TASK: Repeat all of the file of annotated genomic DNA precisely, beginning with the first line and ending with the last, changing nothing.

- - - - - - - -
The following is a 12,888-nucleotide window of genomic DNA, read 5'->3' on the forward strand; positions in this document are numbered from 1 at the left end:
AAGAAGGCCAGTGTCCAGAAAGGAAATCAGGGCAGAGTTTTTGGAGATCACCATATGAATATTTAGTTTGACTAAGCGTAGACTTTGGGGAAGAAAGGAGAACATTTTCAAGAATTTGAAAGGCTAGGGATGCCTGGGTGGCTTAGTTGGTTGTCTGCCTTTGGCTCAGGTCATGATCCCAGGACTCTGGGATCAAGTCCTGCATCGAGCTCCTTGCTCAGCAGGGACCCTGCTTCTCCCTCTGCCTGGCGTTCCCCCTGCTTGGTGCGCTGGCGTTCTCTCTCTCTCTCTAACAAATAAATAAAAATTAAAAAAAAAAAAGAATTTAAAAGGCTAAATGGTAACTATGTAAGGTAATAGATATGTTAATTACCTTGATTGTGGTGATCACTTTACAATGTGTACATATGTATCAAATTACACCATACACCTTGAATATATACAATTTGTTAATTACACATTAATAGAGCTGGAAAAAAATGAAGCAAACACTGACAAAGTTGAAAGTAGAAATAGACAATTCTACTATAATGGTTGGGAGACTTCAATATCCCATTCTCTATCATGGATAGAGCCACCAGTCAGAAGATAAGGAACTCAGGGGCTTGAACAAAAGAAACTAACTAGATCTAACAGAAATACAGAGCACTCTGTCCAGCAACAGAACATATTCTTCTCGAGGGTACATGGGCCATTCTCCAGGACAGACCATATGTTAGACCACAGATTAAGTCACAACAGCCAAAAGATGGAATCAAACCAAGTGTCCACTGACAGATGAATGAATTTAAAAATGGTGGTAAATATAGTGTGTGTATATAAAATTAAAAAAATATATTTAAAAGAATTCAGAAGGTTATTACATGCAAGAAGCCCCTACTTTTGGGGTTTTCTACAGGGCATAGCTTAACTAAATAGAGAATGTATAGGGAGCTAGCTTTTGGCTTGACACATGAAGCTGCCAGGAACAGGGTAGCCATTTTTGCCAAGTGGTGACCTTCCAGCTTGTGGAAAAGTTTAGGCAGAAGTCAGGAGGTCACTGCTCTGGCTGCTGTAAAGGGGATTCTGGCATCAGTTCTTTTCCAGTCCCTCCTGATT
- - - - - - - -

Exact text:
The following is a 12,888-nucleotide window of genomic DNA, read 5'->3' on the forward strand; positions in this document are numbered from 1 at the left end:
AAGAAGGCCAGTGTCCAGAAAGGAAATCAGGGCAGAGTTTTTGGAGATCACCATATGAATATTTAGTTTGACTAAGCGTAGACTTTGGGGAAGAAAGGAGAACATTTTCAAGAATTTGAAAGGCTAGGGATGCCTGGGTGGCTTAGTTGGTTGTCTGCCTTTGGCTCAGGTCATGATCCCAGGACTCTGGGATCAAGTCCTGCATCGAGCTCCTTGCTCAGCAGGGACCCTGCTTCTCCCTCTGCCTGGCGTTCCCCCTGCTTGGTGCGCTGGCGTTCTCTCTCTCTCTCTAACAAATAAATAAAAATTAAAAAAAAAAAAGAATTTAAAAGGCTAAATGGTAACTATGTAAGGTAATAGATATGTTAATTACCTTGATTGTGGTGATCACTTTACAATGTGTACATATGTATCAAATTACACCATACACCTTGAATATATACAATTTGTTAATTACACATTAATAGAGCTGGAAAAAAATGAAGCAAACACTGACAAAGTTGAAAGTAGAAATAGACAATTCTACTATAATGGTTGGGAGACTTCAATATCCCATTCTCTATCATGGATAGAGCCACCAGTCAGAAGATAAGGAACTCAGGGGCTTGAACAAAAGAAACTAACTAGATCTAACAGAAATACAGAGCACTCTGTCCAGCAACAGAACATATTCTTCTCGAGGGTACATGGGCCATTCTCCAGGACAGACCATATGTTAGACCACAGATTAAGTCACAACAGCCAAAAGATGGAATCAAACCAAGTGTCCACTGACAGATGAATGAATTTAAAAATGGTGGTAAATATAGTGTGTGTATATAAAATTAAAAAAATATATTTAAAAGAATTCAGAAGGTTATTACATGCAAGAAGCCCCTACTTTTGGGGTTTTCTACAGGGCATAGCTTAACTAAATAGAGAATGTATAGGGAGCTAGCTTTTGGCTTGACACATGAAGCTGCCAGGAACAGGGTAGCCATTTTTGCCAAGTGGTGACCTTCCAGCTTGTGGAAAAGTTTAGGCAGAAGTCAGGAGGTCACTGCTCTGGCTGCTGTAAAGGGGATTCTGGCATCAGTTCTTTTCCAGTCCCTCCTGATT